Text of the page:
From its very beginning, Belco has worked to improve the quality of its coffees since for us this is the only way to develop the sector and offer in the market coffees in line with the positioning of craft roasters: coffees with a history, that are traceable and innovative.

With Belco’s Ethiopia agency, we are putting this philosophy into practice, beginning this work in the heart of a terroir where it all began for us: the region of Anfilloo in the Wallagga.

Jacques introduces you to the first part of the work carried out this year in this reagion with our “Anfilloo Quality” project.

Torban Anfilloo: a long-term partner

We have now been working for two years with the union of cooperatives in Anfilloo: Torban Anfilloo. We were their first export customer in 2015/16, the year in which Torban Anfilloo obtained an export licence. This relationship is actually based upon a long-standing relationship as Belco has been buying coffee in Anfilloo for 10 years.

The 2015/16 harvest was of good quality for fully-washed coffees but disappointing for natural coffees, which were all grades 3 or 4. Therefore we decided to get further involved with the cooperatives to produce grade 1 or 2 natural coffees and improve fully-washed coffees.

Marjorie with Chuche, coffee producer at Anfilloo

To carry out this transition, we worked with Marjorie Canjura, Salvadorian agronomist and coffee consultant, who trained the producers. We then launched a programme to improve quality, beginning with picking and harvesting red cherries.

Training for quality

Marjorie came in Autumn 2016 to launch the foundations of an organisation with the aim of correcting the issues encountered with the previous harvest.

  1. Improving picking for better quality cherries harvested,
  2. Improving the quality of the African beds,
  3. Raising awareness about the issues surrounding the drying of natural coffees,
  4. Reviewing the basics of the fully-Washed methods,
  5. Managing and preserving traceability during the different stages of cherry processing,
  6. Implementing a system of a weight-averaged collection system according to the quality of the cherries.

Improving picking for better quality cherries harvested

Training on good practices

Building good value for money drying beds

This final point is an essential part of the progress and development of quality in the Ethiopian coffee sector. It’s completely revolutionary for the sector: no longer buying coffee cherries simply by weight but by quality is key for a more consistent quality and to have better control of processing in order to work conscientiously. If we want to make a comparison, this is exactly what happened in the milk industry with payment by the litre compared to by fat content.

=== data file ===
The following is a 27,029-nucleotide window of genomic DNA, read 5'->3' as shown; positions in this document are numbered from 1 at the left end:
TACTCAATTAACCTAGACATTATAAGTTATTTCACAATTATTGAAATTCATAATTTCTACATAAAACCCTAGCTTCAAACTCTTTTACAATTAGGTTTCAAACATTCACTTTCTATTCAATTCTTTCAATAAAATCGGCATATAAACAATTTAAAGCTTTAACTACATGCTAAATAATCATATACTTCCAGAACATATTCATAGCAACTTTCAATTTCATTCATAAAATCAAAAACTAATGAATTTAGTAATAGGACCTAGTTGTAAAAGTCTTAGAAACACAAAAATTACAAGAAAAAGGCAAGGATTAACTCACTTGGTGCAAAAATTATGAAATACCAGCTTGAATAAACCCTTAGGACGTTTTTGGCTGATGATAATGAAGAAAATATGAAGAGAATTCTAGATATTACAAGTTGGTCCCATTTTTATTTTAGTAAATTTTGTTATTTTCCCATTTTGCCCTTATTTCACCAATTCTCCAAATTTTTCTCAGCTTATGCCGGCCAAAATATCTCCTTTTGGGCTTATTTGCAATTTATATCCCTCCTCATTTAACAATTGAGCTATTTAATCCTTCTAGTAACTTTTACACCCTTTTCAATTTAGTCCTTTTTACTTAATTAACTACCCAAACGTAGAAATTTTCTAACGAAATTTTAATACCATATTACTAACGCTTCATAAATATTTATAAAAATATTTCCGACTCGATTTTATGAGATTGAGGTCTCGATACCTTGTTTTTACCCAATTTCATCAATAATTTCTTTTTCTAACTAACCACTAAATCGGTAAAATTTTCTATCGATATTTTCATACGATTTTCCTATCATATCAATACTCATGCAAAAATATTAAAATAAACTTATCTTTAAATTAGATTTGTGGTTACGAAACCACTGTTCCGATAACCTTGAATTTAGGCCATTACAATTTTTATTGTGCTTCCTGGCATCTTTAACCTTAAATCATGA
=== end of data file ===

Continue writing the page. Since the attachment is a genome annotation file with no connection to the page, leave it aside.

“Red cherries” programme

Training for better quality is not sufficient alone; we must also invest in producers to obtain better quality. After Marjorie’s arrival, we signed a contract before the harvest for 2 containers:

  • one container of grade 1 fully-washed coffee (Dulli, Suddi, Henna, Wabaa)
  • one container of grade 1 natural coffee (Dulli, Henna, Yarer, Wabaa).

An advance of 50,000 USD was made for the 2016/2017 harvest, enabling the launch of our “red cherries” quality programme. The aim of this was to provide better pay for the quality of the cherries harvested by producers.

Explaining the different stage of maturity on coffee cherries

A programme to better pay the quality of the cherries harvested by producers

Better price for better quality

We achieved for the first time lots of natural grade 1 from Anfilloo.

To make lots of natural grade 1, 90% of cherries must be at optimum maturity. From 95% of mature cherries, an extra bonus of 2 ETB/kg (=9 USD cents/kg) is paid directly to the producer. With between 5 and 6kg of cherries needed to obtain 1 kilo of green coffee, this effort represents 50 USD cents/kg paid directly to the producer. This programme allows us to involve everybody in this endeavour for better quality.

With this bonus we have had to make a strict inventory of the deliveries of each farmer and to control its quality. After being trained by Marjorie, Shambé from Belco’s Ethiopian agency spent two months helping cooperatives during the harvest.

Shambe

First naturals grade 1 from Anfilloo

Preparing the future: forest coffees

In order to continue the work carried out this year and install virtuous practices in the long term, our task for the next season will be to consolidate what has already been done and continue to strive to improve the entire chain.

Wallagga is one of the original coffee areas in Ethiopia and the area of Anfilloo is brimming with beautiful forests that are home to endangered trees such as aningeria adolfi frederici.  We wish to take this work on improving quality even further, by highlighting what makes the Anfilloo terroir unique.

We have decided to promote the agro-forestry techniques with our “forest coffee” project which we will shortly be presenting. The aim of this is to encourage farmers to produce using the agro-forestry techniques that they have honed over the centuries and to perfect certain practices to produce flawless quality.

 

 

All the coffees concerned by our quality improvement actions in Anfilloo (Henna, Suddi, Dulli, Yarer) fall within the scope of this brand, which we can’t wait to show you for the Coffee en primeurs (discover the event here).

Jacques, for Belco’s Ethiopia agency

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